A forensic audit report on emergency Covid-19 response sanctioned by the Central Medical Stores Trust (CMST) board has revealed that officials at the procuring entity threw caution to the wind on procurement.
The report dated July 12 2021 and addressed to CMST chairperson Josiah Mayani shows that the wanton disregard of the law led to loss of K200 millions of public funds in illegal contracts, questionable payments and possible theft of resources procured.
The report by Graham Carr for the 2020/21 financial year, among others, focused on the procurement of Covid-19 personal protective equipment (PPEs) between March 2020 and April 2021.
In all transactions government lost over K220 million, comprising K168 million CMST paid to a supplier from what the audit report said was overcharging, K29 million worth of 16 580 N95 face masks which could not be traced, and K13 765 500 for face masks which were not supplied out of a consignment of 64 500 face masks.
The audit report lays bare how officials at CMST—the nerve centre of procurement, warehousing and distribution of medical supplies—abused the public finance management laws and took actions that cost the public body and the taxpayer at large millions at a time the country’s public institutions were under enormous financial strain due to the pandemic.
It reveals there was single sourcing in contracting while officials were releasing information to suppliers before being granted contracts. The officials were also issuing local purchase orders before approval by their chief executive officer.
In one incident, a CMST official wrote an internal memorandum for the purchase of PPEs on behalf of Ministry of Health without the Ministry’s authorisation.
On May 29 2020, a CMST officer, wrote an e-mail to a supplier (name withheld) advising him of a further price adjustment of 14 percent following a CMST meeting on May 22 2020 which recommended such.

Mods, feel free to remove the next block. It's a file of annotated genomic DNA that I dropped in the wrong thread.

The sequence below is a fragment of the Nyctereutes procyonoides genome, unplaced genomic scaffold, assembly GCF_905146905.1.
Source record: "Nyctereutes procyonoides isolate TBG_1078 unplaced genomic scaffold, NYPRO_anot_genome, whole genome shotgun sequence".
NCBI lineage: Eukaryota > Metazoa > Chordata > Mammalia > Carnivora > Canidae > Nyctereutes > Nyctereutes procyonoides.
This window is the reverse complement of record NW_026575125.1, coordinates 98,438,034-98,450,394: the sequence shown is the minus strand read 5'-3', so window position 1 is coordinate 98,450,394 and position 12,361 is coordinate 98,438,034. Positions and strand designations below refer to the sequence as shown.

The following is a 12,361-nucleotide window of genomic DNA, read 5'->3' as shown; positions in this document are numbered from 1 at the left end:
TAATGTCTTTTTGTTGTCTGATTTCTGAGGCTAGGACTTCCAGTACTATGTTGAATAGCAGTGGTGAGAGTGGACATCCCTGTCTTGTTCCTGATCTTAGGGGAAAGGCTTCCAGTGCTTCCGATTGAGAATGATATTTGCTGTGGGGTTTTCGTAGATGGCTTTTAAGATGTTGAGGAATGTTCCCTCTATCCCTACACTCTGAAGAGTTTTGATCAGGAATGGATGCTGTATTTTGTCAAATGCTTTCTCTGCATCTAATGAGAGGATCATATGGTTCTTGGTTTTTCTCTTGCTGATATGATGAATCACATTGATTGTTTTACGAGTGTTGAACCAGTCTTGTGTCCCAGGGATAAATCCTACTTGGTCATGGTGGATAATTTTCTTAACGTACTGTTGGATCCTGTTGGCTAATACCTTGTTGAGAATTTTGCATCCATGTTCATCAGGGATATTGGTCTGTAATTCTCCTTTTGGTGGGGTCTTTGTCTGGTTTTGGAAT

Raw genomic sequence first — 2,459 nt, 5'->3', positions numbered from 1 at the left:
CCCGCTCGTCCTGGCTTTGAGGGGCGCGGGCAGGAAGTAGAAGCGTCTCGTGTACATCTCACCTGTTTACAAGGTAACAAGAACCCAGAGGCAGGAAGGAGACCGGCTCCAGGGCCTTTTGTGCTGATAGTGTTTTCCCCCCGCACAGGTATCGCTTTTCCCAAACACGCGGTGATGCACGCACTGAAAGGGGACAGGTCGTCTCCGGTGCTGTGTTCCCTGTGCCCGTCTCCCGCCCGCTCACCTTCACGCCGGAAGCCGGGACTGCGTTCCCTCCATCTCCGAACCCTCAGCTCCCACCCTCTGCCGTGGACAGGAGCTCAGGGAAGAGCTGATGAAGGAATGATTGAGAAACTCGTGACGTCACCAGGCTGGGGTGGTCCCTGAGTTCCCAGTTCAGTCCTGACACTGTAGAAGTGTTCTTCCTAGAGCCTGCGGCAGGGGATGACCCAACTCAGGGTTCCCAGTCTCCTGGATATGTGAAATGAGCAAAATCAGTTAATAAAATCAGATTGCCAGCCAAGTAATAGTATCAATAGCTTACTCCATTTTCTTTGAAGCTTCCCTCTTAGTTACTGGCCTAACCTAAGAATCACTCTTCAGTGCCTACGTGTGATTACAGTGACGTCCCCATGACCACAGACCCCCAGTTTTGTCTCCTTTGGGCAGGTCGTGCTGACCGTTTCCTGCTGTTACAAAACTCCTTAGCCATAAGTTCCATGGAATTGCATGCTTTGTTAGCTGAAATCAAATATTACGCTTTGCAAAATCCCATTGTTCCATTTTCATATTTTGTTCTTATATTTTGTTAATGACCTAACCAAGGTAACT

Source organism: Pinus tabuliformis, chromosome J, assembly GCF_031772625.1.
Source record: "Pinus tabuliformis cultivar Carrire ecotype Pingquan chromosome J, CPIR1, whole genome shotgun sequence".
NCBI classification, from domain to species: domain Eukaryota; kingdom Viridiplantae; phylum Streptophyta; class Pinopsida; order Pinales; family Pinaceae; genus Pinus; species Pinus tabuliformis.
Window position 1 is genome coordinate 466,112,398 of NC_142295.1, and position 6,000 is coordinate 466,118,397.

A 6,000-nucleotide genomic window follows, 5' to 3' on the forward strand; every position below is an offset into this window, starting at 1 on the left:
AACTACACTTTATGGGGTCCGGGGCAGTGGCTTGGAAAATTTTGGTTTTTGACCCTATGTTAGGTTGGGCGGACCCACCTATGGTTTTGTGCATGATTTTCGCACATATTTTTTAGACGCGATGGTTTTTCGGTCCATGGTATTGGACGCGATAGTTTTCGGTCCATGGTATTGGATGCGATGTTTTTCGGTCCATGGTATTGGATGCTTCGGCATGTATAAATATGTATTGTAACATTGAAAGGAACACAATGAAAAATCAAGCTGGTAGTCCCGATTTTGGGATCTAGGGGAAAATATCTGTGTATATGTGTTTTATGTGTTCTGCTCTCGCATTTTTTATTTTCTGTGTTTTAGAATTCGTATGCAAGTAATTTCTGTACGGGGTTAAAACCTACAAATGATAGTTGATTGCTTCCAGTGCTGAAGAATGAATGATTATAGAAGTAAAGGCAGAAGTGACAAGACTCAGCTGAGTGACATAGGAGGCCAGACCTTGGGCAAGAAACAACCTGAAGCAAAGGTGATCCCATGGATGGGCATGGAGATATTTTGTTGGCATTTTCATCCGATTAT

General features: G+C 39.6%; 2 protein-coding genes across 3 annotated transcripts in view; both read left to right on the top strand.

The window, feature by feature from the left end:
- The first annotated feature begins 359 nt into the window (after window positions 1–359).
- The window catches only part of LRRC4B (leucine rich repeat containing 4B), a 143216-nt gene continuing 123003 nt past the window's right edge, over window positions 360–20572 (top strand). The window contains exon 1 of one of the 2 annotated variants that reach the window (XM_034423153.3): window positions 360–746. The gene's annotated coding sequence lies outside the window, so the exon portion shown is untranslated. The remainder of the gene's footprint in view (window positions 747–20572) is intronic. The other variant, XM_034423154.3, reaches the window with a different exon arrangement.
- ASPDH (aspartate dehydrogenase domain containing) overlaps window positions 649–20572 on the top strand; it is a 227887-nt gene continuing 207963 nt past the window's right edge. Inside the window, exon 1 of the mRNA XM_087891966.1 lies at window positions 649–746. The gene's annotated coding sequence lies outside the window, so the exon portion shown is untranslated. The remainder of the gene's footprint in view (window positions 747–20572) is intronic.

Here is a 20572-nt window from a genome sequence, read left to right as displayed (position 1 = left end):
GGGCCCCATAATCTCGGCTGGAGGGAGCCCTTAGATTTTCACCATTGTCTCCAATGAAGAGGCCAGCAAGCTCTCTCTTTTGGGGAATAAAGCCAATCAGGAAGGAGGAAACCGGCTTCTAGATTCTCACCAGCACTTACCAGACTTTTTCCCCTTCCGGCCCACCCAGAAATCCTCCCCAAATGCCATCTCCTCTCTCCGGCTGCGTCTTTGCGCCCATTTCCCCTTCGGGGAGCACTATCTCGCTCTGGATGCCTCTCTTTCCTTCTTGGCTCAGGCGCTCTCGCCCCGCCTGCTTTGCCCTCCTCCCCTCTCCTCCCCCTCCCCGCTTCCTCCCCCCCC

Another officer called a supplier who was not the lowest bidder for price discounting which was in contravention of the Public Procurement and Disposal (PPDA) Act 2017 which states in Section 44 (4): “Subject to Section 47, no negotiations whatsoever may be held with bidders as to the substance or prices of their bids and Section 47(1)”.
The section states “a procuring and disposing entity may invite the lowest evaluated bidder for negotiations aimed at finalising the award of the contract.”
In yet another contract, a senior official mis-procured 140 000 N95 face masks from (the same firm whose name has been withheld above) “in the name of a repeat order at a supersonic speed,” and at exorbitant prices for the company to deliver the same amount of goods and items.
“On 8th February, (the firm) offered a price of MK470.00 per each N95 face mask just three days after the same company delivered the same type of face masks at MK1 675.80.
Auditors concluded that CMST lost K168 million in the first transaction.
The report says, the procurement number CMST/G/MMS/019/000549 had not been advertised as required by the set provisions but simply sent an e-mail on April 16 2020 and closed the following day using a list of suppliers which the CMST had.